Why don't more people allow themselves to enjoy that most prolific theater of the real, the most athletic of the performing arts, Pro Wrestling?
It's a marketing problem. People see both wrestling and "game" as low class and uncultured… At speaking to the baser senses, without any true depth or greater artistic goal. It's the ultimate expression of the American meme: we can't figure out how to have our sex without some violence to balance it out.
In reality, of course, things are always more complicated than that. The guy getting hit over the head with a chair is an actual guy, getting hit with an actual chair, most likely by one of his best friends in the world. He does it 6 days a week for a few reasons, and they aren't all money and a love of fisticuffs. He lives for the roar of the crowd, and the starry-eyed looks at signing events. He's an entertainer, a good one, and underappreciated for that effort, nearly to the point of direct insult.
Similarly, "game players" aren't just in it for phone numbers, or sex. There are even clearer delineations "within the community" – hardcore PUAs, the seemingly-heartless heartbreakers just 'in it to pin it, and on to the next'… There are "Social Artists", who are genuinely interested in the psychology and science of human interaction. That they often use the knowledge gained to their own benefit makes them merely human.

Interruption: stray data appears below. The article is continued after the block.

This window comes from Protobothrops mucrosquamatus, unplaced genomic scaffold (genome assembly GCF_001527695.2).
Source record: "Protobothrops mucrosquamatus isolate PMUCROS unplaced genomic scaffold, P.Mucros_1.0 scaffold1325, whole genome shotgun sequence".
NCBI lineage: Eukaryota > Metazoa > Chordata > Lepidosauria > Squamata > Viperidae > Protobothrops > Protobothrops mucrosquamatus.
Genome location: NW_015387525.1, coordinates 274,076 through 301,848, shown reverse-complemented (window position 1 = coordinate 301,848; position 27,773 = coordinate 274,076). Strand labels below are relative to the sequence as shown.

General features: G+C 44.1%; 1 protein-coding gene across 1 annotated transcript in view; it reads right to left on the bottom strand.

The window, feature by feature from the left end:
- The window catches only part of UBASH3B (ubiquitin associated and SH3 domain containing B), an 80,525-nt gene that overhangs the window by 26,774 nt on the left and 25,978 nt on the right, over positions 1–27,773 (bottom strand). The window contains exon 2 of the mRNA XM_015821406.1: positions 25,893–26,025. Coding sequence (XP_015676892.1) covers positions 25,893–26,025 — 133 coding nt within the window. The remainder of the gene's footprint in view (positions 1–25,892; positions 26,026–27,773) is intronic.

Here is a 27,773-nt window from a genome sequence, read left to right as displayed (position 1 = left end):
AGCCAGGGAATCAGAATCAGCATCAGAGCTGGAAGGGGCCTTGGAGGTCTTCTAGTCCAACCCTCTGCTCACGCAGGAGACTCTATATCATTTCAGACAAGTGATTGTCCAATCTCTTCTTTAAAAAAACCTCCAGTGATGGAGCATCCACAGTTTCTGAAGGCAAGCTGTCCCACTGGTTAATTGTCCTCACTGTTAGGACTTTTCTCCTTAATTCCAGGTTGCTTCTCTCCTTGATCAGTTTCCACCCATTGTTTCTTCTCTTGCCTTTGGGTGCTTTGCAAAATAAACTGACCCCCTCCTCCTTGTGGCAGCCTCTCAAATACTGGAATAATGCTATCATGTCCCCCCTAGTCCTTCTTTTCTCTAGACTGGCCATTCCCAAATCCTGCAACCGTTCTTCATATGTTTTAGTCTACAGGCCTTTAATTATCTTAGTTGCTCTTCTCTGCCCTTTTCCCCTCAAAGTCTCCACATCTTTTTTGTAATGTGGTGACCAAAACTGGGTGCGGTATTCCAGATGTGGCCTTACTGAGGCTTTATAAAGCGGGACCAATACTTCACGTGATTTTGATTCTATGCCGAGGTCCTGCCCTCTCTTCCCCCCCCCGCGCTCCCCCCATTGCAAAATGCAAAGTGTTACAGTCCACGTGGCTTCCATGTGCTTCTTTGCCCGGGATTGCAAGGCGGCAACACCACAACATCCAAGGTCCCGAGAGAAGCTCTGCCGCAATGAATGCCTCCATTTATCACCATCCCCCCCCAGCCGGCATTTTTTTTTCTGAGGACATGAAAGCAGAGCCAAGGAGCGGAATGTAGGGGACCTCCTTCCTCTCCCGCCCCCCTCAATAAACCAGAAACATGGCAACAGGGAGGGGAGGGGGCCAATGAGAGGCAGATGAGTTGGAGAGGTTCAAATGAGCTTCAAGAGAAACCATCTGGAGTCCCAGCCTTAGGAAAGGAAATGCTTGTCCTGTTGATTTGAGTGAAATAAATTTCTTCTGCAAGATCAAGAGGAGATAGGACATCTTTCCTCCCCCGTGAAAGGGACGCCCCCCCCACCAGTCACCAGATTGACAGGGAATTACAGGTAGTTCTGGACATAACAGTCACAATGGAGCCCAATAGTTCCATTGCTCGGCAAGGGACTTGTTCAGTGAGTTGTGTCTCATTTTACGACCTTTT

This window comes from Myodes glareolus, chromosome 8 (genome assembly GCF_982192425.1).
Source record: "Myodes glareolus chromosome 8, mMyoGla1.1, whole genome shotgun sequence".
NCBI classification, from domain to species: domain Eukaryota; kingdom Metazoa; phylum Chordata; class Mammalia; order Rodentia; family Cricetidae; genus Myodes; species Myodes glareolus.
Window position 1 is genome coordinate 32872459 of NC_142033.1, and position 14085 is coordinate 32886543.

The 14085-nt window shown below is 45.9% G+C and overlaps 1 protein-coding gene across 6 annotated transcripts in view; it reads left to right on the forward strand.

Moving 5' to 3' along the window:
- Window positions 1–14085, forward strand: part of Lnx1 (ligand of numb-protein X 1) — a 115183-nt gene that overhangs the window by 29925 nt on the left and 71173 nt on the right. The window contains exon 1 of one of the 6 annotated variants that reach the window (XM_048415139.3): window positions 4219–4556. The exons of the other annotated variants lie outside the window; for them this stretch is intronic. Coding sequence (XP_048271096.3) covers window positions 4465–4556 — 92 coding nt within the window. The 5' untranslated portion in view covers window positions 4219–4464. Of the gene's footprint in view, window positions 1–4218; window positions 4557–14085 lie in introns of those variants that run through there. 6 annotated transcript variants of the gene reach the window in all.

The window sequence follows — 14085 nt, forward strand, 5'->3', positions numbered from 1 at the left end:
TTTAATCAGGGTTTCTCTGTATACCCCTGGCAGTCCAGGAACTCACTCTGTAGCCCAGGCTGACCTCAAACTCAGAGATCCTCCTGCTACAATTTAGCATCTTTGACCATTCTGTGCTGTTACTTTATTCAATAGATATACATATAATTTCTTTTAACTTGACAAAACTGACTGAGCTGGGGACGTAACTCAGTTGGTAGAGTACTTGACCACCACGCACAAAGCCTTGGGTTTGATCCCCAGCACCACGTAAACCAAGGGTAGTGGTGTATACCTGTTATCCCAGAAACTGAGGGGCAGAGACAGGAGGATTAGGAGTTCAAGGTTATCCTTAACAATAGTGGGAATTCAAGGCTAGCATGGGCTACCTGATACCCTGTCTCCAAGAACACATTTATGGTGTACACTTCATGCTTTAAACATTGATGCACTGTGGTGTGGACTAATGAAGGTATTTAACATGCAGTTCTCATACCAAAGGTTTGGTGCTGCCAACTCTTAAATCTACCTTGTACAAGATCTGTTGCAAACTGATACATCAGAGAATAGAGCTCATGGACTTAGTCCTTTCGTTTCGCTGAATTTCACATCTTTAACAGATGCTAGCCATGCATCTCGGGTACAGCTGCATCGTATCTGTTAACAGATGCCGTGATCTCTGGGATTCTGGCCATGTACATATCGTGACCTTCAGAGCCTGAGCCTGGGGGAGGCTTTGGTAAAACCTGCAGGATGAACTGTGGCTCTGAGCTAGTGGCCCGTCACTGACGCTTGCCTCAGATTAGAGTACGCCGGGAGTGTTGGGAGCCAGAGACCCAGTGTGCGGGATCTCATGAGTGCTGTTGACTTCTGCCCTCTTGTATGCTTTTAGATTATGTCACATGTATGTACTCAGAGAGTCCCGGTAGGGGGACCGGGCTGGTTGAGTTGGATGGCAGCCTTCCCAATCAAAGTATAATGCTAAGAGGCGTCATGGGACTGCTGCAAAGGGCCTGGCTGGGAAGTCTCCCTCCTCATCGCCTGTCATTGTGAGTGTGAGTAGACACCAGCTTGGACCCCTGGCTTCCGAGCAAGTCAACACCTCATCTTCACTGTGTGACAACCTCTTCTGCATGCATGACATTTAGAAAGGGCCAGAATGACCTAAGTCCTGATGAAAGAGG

And at the "nobler end" of the equation, there are the many people living just at the outside of the "gamesphere", using all the same tactics and teaching, in slightly tweaked ways – growing peoples self confidence, helping them choose and thrive in a career that fits them best, instructing doctors/lawyers/police/the military in ways to present themselves less as hostile forces in peoples' lives, despite the fact that they usually only show up unannounced when something really bad has happened.
People don't hate on similar self-help gurus Tony Robbins, Tim Ferriss, Seth Godin, or even Oprah the way they hate on Mystery. But in a lot of ways, they're basically the same sensationalistic dude, saying the same thing:
- believe in yourself, and show it
- actually listen to others, without sacrificing yourself
- have a plan, and track your progress
- Less thinking, more doing
Simply put, if more men understood in a rational way what "game" was, and how they could use it to improve their lives, they would. Unfortunately, the truth is so wrapped up in one stereotypically misogynistic, peacocked, and gimmicky subculture, that the teachings get thrown out with the taught.
Efforts to change that trend, thus far, have come off as too serious, or too abstracted from the social/sexual aspects of pickup arts that make them so attractive. The separation, too, puts a wall up between sexual expression and the rest of life. The same people who decry the rise of the PUA are the same ones lamenting the death of flirtation. We need to break down more of these walls, not build them up higher.